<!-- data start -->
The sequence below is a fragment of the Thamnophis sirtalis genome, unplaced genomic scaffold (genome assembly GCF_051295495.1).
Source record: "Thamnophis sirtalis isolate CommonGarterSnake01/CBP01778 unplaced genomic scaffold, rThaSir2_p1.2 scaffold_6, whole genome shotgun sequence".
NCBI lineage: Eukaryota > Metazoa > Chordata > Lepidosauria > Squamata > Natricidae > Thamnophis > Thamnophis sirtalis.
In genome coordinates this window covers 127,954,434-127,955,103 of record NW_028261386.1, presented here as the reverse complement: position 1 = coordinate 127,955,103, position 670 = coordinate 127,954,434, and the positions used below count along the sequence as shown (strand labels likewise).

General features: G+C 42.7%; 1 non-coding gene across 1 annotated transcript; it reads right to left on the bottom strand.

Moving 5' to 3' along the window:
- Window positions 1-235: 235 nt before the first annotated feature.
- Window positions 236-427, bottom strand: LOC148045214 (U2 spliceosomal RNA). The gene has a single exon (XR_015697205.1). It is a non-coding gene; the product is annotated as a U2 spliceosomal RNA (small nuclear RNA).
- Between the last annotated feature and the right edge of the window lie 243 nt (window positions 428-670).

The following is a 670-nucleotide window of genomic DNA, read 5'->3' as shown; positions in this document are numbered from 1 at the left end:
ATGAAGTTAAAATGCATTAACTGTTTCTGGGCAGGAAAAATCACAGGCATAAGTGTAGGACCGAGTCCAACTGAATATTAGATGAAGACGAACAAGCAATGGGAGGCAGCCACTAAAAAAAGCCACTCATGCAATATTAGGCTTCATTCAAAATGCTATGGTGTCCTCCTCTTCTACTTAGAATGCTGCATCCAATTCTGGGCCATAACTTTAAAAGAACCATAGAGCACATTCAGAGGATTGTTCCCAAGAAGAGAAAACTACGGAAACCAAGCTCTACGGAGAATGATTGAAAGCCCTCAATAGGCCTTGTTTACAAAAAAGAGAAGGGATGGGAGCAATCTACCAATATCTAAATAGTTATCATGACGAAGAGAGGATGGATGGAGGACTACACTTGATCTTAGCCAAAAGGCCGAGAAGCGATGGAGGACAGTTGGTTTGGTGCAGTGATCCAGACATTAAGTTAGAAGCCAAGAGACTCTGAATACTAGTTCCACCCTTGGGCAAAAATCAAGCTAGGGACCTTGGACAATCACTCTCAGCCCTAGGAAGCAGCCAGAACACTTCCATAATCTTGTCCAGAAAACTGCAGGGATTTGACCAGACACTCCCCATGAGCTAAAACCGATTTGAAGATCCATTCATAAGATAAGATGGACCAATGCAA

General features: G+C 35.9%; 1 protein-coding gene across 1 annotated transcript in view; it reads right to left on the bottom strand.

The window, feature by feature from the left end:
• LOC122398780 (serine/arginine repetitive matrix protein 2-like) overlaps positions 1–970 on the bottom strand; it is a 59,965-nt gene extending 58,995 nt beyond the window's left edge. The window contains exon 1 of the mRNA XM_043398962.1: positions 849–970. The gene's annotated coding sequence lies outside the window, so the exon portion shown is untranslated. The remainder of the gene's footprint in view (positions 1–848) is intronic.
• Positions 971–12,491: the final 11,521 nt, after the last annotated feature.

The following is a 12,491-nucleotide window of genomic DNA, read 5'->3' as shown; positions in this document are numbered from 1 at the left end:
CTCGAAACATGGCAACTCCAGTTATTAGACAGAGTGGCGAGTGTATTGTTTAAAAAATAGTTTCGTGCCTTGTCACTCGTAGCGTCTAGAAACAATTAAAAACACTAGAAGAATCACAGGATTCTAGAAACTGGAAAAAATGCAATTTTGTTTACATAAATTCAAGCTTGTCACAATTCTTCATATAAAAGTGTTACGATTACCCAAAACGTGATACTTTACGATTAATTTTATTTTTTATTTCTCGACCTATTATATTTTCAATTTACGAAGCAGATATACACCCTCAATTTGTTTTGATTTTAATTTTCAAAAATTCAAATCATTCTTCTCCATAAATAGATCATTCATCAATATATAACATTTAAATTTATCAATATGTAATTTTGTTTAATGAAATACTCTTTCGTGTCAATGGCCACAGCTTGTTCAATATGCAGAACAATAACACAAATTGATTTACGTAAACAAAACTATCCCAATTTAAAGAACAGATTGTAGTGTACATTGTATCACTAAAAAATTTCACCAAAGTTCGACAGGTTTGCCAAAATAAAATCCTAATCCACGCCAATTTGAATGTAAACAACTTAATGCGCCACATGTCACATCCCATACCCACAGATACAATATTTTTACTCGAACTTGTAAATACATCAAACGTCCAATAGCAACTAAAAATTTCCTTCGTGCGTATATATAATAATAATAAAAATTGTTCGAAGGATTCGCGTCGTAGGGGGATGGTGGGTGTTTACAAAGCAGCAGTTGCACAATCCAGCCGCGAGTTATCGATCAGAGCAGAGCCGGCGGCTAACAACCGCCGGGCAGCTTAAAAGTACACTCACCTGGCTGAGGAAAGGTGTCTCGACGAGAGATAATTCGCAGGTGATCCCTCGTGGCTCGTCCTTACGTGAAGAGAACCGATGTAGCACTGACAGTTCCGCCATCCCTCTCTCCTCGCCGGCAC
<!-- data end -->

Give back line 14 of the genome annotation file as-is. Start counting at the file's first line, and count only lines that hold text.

• LOC122398780 (serine/arginine repetitive matrix protein 2-like) overlaps positions 1–970 on the bottom strand; it is a 59,965-nt gene extending 58,995 nt beyond the window's left edge. The window contains exon 1 of the mRNA XM_043398962.1: positions 849–970. The gene's annotated coding sequence lies outside the window, so the exon portion shown is untranslated. The remainder of the gene's footprint in view (positions 1–848) is intronic.